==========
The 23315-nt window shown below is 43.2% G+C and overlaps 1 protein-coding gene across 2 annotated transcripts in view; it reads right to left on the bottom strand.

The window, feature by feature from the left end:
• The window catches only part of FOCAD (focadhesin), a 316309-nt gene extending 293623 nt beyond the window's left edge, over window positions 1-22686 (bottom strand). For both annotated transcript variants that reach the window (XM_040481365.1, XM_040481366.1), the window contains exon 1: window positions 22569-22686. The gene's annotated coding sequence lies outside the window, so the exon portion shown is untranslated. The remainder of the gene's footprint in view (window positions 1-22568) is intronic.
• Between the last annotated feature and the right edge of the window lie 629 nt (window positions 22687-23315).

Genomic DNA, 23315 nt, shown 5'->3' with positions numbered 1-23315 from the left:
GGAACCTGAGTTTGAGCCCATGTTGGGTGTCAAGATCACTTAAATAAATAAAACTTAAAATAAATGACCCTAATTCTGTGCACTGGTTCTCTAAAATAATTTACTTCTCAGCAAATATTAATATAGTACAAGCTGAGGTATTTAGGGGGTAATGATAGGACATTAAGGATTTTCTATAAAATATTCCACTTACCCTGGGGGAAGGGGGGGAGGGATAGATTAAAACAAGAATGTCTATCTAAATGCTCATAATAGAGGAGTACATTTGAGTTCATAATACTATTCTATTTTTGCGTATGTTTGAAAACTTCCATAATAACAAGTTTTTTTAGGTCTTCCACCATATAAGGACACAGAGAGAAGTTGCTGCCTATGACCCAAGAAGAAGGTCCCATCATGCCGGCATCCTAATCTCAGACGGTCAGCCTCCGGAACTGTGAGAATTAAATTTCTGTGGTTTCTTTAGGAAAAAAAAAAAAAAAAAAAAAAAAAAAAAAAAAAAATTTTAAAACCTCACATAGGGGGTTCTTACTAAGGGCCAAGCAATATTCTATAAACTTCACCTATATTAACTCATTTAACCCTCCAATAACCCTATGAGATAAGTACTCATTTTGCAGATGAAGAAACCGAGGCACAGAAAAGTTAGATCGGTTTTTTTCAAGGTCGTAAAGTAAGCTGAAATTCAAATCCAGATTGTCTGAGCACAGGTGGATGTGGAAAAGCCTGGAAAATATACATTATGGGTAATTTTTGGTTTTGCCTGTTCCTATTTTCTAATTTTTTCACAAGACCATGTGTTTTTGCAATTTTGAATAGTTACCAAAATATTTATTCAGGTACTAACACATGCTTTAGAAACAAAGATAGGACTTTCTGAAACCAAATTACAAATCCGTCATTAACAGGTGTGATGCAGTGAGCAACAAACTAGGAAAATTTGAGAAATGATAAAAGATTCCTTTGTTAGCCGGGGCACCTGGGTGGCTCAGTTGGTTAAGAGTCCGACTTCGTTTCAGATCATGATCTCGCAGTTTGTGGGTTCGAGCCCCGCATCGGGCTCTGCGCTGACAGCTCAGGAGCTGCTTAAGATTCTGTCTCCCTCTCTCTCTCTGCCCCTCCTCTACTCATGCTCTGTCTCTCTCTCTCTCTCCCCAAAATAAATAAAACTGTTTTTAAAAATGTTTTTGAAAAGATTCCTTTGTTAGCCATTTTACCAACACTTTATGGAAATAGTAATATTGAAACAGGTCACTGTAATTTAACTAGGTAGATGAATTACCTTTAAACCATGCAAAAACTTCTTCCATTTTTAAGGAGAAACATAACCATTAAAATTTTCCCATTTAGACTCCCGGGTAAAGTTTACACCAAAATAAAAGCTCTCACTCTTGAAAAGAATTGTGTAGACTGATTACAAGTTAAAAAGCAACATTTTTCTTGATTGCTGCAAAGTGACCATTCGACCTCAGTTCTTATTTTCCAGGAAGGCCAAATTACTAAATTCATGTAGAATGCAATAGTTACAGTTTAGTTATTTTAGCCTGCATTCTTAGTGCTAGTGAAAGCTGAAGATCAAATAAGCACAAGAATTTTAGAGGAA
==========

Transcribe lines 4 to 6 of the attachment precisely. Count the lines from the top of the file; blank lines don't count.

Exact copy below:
• Between the last annotated feature and the right edge of the window lie 629 nt (window positions 22687-23315).

Genomic DNA, 23315 nt, shown 5'->3' with positions numbered 1-23315 from the left:
GGAACCTGAGTTTGAGCCCATGTTGGGTGTCAAGATCACTTAAATAAATAAAACTTAAAATAAATGACCCTAATTCTGTGCACTGGTTCTCTAAAATAATTTACTTCTCAGCAAATATTAATATAGTACAAGCTGAGGTATTTAGGGGGTAATGATAGGACATTAAGGATTTTCTATAAAATATTCCACTTACCCTGGGGGAAGGGGGGGAGGGATAGATTAAAACAAGAATGTCTATCTAAATGCTCATAATAGAGGAGTACATTTGAGTTCATAATACTATTCTATTTTTGCGTATGTTTGAAAACTTCCATAATAACAAGTTTTTTTAGGTCTTCCACCATATAAGGACACAGAGAGAAGTTGCTGCCTATGACCCAAGAAGAAGGTCCCATCATGCCGGCATCCTAATCTCAGACGGTCAGCCTCCGGAACTGTGAGAATTAAATTTCTGTGGTTTCTTTAGGAAAAAAAAAAAAAAAAAAAAAAAAAAAAAAAAAAAATTTTAAAACCTCACATAGGGGGTTCTTACTAAGGGCCAAGCAATATTCTATAAACTTCACCTATATTAACTCATTTAACCCTCCAATAACCCTATGAGATAAGTACTCATTTTGCAGATGAAGAAACCGAGGCACAGAAAAGTTAGATCGGTTTTTTTCAAGGTCGTAAAGTAAGCTGAAATTCAAATCCAGATTGTCTGAGCACAGGTGGATGTGGAAAAGCCTGGAAAATATACATTATGGGTAATTTTTGGTTTTGCCTGTTCCTATTTTCTAATTTTTTCACAAGACCATGTGTTTTTGCAATTTTGAATAGTTACCAAAATATTTATTCAGGTACTAACACATGCTTTAGAAACAAAGATAGGACTTTCTGAAACCAAATTACAAATCCGTCATTAACAGGTGTGATGCAGTGAGCAACAAACTAGGAAAATTTGAGAAATGATAAAAGATTCCTTTGTTAGCCGGGGCACCTGGGTGGCTCAGTTGGTTAAGAGTCCGACTTCGTTTCAGATCATGATCTCGCAGTTTGTGGGTTCGAGCCCCGCATCGGGCTCTGCGCTGACAGCTCAGGAGCTGCTTAAGATTCTGTCTCCCTCTCTCTCTCTGCCCCTCCTCTACTCATGCTCTGTCTCTCTCTCTCTCTCCCCAAAATAAATAAAACTGTTTTTAAAAATGTTTTTGAAAAGATTCCTTTGTTAGCCATTTTACCAACACTTTATGGAAATAGTAATATTGAAACAGGTCACTGTAATTTAACTAGGTAGATGAATTACCTTTAAACCATGCAAAAACTTCTTCCATTTTTAAGGAGAAACATAACCATTAAAATTTTCCCATTTAGACTCCCGGGTAAAGTTTACACCAAAATAAAAGCTCTCACTCTTGAAAAGAATTGTGTAGACTGATTACAAGTTAAAAAGCAACATTTTTCTTGATTGCTGCAAAGTGACCATTCGACCTCAGTTCTTATTTTCCAGGAAGGCCAAATTACTAAATTCATGTAGAATGCAATAGTTACAGTTTAGTTATTTTAGCCTGCATTCTTAGTGCTAGTGAAAGCTGAAGATCAAATAAGCACAAGAATTTTAGAGGAA